April is Autism Awareness Month
By Krestin Radonovich, Ph.D. and Catherine Zenko, M.S., CCC-SLP
Chances are good that you know someone with autism spectrum disorder, or ASD. In March 2012, the Centers for Disease Control and Prevention put the incidence of autism and its related disorders of Asperger’s disorder and pervasive developmental disorder not otherwise specified at a rate of one out of every 88 children.
At one in 88, we now have more than one million children directly affected by autism, making it more common than pediatric cancer, diabetes, and AIDS combined.
But, what is autism?
Currently, the diagnosis of autism is made according to three areas of impairment:
- Social interaction
- Restricted, repetitive and stereotyped patterns of behaviors, interests, and activities.
One of the hallmarks of autism is the lack of social-emotional reciprocity—in other words, the back-and-forth dance of social and emotional sharing that is present very early in typically developing children. Many associated problems are seen in autism, such as sensory processing issues, behavioral challenges and a host of medical issues. Yet, it is important to remember that the diagnosis is made according to the three areas of social interaction, communication and restricted/repetitive behaviors.
The American Academy of Pediatrics has published guidelines for screening for autism at the 18- and 24-month well-child visit. Early identification of autism is key because studies have shown that children with autism can show great gains in communication, social skills and even significant gains in IQ (Dawson et al., 2010). More recently, we are finding that early intervention can even normalize brain activity in young children with ASD (Dawson et al., 2012). Some of the earliest signs between the first and second years of life are failure to respond to name when called and lack of joint attention, or when two people experience a shared common experience. One way to observe this is with a “three-point gaze.” For example, if the young child wants a toy that is out of reach, she or he would look at the toy, then look at you, then look back at the toy. These signs, coupled with a delay in verbal language, often drive parents to seek answers which can lead to wondering about a diagnosis of ASD.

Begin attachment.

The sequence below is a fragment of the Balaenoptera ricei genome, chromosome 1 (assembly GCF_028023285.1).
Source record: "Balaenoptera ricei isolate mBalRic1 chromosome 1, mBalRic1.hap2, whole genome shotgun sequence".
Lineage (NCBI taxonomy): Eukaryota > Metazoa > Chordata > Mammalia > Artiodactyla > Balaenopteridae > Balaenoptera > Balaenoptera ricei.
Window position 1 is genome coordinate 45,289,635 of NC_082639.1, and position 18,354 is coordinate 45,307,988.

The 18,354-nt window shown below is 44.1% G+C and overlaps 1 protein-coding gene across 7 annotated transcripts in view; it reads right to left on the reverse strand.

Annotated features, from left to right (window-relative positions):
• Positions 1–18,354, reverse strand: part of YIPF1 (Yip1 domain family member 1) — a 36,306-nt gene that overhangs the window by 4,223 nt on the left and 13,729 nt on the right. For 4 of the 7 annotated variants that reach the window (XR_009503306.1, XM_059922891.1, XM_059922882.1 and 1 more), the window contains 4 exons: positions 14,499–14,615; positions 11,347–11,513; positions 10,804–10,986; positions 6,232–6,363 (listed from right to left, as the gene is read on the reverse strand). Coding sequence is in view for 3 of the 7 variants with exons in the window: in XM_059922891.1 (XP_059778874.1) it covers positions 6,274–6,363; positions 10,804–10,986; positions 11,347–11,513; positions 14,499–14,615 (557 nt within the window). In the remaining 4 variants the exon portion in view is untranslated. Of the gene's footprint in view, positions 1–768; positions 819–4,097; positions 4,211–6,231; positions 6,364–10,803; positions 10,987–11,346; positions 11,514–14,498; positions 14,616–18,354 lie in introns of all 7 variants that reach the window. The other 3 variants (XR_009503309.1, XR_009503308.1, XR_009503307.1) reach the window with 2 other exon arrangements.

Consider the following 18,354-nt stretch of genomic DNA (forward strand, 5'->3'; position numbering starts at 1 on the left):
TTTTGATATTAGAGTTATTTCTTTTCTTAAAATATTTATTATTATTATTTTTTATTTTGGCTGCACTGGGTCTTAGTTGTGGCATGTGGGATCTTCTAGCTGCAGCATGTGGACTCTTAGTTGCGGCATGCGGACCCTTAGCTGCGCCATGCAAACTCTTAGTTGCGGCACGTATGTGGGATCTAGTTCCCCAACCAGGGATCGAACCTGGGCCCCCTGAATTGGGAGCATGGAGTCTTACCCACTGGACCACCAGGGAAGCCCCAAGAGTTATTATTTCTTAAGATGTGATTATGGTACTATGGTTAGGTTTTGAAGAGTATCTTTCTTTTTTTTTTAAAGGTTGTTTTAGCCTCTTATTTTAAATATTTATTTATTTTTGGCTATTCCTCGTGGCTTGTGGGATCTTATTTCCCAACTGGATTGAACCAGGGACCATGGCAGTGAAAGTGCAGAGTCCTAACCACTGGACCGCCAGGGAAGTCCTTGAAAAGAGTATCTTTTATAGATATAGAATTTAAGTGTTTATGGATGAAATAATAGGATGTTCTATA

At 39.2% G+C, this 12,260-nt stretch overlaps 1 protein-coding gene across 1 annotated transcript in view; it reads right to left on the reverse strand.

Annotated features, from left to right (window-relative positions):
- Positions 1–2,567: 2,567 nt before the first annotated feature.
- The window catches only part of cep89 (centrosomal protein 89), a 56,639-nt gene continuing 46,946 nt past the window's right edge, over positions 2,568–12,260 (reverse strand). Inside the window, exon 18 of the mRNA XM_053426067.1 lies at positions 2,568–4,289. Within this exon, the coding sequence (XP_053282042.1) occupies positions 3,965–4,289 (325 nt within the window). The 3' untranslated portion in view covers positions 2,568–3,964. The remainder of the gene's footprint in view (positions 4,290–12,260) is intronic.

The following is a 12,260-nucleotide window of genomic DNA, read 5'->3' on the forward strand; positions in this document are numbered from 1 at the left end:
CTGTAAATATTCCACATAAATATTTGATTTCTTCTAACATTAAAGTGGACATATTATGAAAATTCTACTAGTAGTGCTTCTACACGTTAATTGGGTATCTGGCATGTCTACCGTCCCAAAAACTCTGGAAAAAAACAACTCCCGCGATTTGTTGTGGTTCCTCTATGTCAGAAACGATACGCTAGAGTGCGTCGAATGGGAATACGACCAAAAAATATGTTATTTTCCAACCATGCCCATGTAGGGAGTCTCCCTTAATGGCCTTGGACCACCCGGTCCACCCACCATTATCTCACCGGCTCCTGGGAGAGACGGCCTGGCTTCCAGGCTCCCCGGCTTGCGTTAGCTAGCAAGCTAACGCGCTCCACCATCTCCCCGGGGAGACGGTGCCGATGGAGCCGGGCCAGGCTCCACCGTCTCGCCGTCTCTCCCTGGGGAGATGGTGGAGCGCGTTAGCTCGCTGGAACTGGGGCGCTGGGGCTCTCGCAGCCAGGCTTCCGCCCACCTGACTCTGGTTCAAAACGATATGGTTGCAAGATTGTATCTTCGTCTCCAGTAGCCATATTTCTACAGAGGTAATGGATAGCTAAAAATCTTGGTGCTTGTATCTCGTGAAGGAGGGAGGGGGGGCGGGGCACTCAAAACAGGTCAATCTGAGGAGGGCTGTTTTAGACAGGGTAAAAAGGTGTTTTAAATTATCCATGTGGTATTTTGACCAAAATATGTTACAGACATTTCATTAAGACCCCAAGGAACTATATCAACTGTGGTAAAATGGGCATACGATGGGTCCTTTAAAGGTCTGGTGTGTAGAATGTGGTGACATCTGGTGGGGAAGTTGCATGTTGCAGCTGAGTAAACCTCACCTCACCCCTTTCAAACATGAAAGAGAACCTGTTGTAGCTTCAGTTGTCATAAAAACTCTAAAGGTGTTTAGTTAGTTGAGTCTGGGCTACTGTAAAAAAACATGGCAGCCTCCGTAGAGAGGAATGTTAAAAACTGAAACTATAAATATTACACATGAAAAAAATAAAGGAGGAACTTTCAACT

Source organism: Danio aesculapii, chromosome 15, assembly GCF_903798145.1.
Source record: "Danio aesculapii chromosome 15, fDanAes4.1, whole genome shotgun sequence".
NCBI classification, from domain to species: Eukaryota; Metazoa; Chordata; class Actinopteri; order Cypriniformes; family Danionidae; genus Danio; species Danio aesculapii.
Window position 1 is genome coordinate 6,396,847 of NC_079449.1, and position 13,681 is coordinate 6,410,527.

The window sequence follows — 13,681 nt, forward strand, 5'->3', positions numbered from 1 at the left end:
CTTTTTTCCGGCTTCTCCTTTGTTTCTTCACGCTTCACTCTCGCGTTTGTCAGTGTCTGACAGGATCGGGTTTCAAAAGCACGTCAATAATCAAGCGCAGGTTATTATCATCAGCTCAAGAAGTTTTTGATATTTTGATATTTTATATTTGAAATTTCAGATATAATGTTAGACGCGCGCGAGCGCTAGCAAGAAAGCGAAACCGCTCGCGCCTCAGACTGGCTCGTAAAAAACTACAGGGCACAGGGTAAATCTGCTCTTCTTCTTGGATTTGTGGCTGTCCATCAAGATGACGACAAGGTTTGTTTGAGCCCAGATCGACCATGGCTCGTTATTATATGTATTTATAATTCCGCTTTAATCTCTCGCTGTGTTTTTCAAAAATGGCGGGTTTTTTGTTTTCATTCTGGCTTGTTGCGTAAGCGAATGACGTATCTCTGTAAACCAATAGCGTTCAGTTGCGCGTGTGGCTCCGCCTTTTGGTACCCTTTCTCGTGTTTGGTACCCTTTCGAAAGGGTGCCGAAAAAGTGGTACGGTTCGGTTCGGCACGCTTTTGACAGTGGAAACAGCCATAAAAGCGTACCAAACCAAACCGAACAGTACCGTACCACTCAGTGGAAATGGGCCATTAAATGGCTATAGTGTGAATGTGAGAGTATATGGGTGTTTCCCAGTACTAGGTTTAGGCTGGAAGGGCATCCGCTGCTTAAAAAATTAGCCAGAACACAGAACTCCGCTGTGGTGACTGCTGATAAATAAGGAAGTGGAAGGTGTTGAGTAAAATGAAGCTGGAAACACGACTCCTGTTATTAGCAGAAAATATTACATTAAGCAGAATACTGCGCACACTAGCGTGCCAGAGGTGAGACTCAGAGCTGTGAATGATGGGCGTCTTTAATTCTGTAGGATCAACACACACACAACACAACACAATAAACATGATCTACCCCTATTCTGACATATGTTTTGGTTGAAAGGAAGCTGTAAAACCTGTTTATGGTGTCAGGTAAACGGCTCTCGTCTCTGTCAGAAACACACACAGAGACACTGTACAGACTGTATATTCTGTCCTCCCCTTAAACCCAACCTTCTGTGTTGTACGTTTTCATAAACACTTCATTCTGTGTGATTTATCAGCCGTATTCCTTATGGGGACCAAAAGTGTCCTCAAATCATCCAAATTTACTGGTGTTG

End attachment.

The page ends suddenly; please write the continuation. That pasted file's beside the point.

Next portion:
New diagnostic criteria will be published in May 2013 by the American Psychiatric Association’s DSM-5. It will define ASD as one unified spectrum with a range of difficulty associated with two core features, instead of the previous model of three core areas of impairment (American Psychiatric Association DSM-5 Development, 2012). The DSM-5 will combine the domains of impairments in social interaction and communication into the same general category and keep the restricted, repetitive and stereotyped patterns of behaviors, interests and activities domain. While the clinical diagnosis is moving to one unified classification, the DSM-5 incorporates ways to represent the range of symptoms expressed by assigning severity levels and other clinical specifiers. Rather than provide separate clinical diagnoses to represent variations of ASD, the evaluators are to describe how each domain is affected uniquely in individuals with ASD. Descriptions of severity level will be made based on the child’s support level needs.
1 in 88—what does it mean for you? For the University of Florida Department of Pediatrics, it translates into patients we treat every day. Behind all of these statistics are real families, real individuals struggling each and every day. The symbol for the autism movement is the puzzle piece. Autism is a puzzle. It is challenging. Autism is a complicated disorder. It requires long-term, integrated care from a team of providers trained to treat each of the aspects of impairment in autism: communication and language, social interaction, repetitive behaviors, sensorimotor impairment, nutrition, behavior, and a host of medical issues.
The UF Department of Pediatrics is creating a new, multidisciplinary Center of Excellence for Autism and Neurodevelopment that will provide services to families affected by autism and other developmental disorders. We envision the center as the regional home for innovative programs for children with autism. More information on this exciting new initiative to come soon!